This past Saturday nine years of work to have San Antonio’s five Spanish colonial missions inscribed as a World Heritage site culminated with the inscription ceremony at Mission San José.

Built in the early 18th century, the missions are the most complete and intact example of the Spanish crown’s effort to colonize, evangelize and defend the northern frontier of New Spain at a time where they controlled the largest empire in the world.The missions were approved as a World Heritage site by the United Nations educational, scientific and cultural organization (UNESCO) on July 5 in Bonn, Germany. The San Antonio community has been celebrating ever since.

On Saturday October 17th, dignitaries from around the world plus hundreds of San Antonians gathered at the historic site to celebrate the official world heritage designation.U.S. Secretary of the Interior Sally Jewell represented the United States Government. Spanish Consul General Enric Panés and Mexican Consul General José Antonio Larios participated in the ceremony representing their respective home countries. San Antonio Mayor Ivy Taylor and Bexar county judge Nelson Wolff led San Antonio officials and Alamo director Becky Dinnin spoke on behalf of the State of Texas.

As part of the official world heritage celebrations, the City’s Office of Historic Preservation offered a once-in-a-lifetime opportunity to view the “restored” facade of Mission Concepcion. Over 1,200 people attend the “restored by light” event on Friday and got the chance to view the original painted facade of the mission using a digital projection. I’d also like to thank Councilwoman Viagran for helping us celebrate at the event.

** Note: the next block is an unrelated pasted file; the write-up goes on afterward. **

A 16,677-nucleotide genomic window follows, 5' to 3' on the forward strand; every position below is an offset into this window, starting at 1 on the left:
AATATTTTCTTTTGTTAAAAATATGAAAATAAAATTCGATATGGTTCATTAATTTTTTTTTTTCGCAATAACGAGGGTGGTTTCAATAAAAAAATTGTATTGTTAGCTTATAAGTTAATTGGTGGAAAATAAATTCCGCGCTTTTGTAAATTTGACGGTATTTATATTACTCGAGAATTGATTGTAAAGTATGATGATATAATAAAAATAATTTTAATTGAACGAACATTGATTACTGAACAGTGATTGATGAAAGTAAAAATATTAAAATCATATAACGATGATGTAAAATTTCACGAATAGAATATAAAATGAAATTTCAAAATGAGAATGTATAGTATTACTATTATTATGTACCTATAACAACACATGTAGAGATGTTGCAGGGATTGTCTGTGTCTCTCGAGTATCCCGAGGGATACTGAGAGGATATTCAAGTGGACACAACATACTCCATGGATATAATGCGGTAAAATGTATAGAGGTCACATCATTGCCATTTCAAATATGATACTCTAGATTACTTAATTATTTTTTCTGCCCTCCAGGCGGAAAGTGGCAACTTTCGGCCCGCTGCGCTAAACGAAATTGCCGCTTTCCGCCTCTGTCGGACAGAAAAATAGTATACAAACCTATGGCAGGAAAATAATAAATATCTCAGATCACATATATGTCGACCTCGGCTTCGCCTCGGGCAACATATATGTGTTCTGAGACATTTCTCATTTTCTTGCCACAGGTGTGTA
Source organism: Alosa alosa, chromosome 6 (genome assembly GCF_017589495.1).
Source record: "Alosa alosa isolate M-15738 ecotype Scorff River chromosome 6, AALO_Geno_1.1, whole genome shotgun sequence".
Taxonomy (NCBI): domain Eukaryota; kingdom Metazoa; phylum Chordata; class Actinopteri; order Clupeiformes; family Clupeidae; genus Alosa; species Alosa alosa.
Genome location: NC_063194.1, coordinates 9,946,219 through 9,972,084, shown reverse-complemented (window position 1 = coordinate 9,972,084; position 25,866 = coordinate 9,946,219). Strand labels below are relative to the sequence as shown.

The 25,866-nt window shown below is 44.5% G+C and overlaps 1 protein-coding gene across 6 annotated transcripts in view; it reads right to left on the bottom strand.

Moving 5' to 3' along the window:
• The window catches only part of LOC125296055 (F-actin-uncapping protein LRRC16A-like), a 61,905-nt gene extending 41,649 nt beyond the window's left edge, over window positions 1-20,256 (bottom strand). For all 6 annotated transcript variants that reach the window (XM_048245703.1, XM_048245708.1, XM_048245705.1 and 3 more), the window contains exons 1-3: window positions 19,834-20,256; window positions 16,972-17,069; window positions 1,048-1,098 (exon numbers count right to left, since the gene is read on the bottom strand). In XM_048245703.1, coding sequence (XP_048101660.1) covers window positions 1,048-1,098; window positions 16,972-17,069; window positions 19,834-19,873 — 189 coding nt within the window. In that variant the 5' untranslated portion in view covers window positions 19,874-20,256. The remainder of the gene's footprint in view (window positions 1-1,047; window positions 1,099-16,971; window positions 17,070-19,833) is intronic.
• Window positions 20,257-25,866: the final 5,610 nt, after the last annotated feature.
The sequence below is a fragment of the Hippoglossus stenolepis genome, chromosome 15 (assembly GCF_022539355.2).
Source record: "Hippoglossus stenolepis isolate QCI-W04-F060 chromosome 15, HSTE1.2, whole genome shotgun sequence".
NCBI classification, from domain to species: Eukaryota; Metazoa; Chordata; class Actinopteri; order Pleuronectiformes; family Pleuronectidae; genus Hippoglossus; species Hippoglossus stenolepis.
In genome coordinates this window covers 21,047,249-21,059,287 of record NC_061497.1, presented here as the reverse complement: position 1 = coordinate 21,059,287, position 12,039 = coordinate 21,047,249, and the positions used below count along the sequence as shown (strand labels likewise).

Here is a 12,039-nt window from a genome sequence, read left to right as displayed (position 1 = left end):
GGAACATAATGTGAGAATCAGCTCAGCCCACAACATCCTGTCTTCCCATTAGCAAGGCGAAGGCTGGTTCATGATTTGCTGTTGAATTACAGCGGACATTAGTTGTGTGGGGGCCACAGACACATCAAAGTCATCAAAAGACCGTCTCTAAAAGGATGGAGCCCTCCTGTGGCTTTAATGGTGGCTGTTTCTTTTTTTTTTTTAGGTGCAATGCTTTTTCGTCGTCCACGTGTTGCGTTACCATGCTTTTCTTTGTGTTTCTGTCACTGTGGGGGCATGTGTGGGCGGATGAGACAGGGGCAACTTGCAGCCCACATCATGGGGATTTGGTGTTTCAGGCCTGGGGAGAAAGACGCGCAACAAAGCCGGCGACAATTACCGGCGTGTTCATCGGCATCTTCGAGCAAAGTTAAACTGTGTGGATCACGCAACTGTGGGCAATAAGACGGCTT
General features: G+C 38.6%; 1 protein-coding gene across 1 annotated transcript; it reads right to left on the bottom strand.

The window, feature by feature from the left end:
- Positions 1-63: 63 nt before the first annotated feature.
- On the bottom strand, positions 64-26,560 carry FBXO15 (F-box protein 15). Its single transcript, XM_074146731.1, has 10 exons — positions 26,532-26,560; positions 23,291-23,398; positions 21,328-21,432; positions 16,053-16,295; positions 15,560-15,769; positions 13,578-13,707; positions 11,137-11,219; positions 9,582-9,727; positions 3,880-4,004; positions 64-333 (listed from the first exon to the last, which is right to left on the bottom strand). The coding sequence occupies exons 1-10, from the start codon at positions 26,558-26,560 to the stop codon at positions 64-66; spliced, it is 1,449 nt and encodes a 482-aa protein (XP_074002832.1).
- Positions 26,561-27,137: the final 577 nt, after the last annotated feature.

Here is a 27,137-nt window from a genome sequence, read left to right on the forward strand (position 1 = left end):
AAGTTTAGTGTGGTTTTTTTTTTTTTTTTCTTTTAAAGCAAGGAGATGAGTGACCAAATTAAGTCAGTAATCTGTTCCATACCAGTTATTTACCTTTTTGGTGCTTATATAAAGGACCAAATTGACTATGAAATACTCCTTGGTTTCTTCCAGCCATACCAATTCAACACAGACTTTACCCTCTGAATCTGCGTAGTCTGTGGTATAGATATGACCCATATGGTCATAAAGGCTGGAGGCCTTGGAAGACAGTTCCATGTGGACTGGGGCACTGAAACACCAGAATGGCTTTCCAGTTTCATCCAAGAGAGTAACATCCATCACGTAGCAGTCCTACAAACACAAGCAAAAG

Joining an elite list with just 22 existing U.S. landmarks, San Antonio’s five missions are taking their place among other cultural institutions like the Statue of Liberty and Independence Hall as well as world wonders like the Great Wall of China and the Giza Pyramid of Egypt.

Major Economic Impact

A UNESCO designation is a catalyst for socio-economic change, with increased visitation and tourist spending. According to the U.S. travel association, $928 billion was generated by domestic and international travelers in 2014, placing tourism as one of our nation’s largest economic generators and spurring an additional $1.2 trillion in other industries.

for San Antonio, the impact will be even more significant, as tourism is one of the city’s top five industries, providing one in eight jobs and more than $12 billion annually. By 2025, the world heritage site economic impact on San Antonio and Bexar County is expected to generate an additional $44 million -$105 million in economic activity, with over 1,100 newly created jobs.

Our thanks to the many people who made this designation a reality for the San Antonio community

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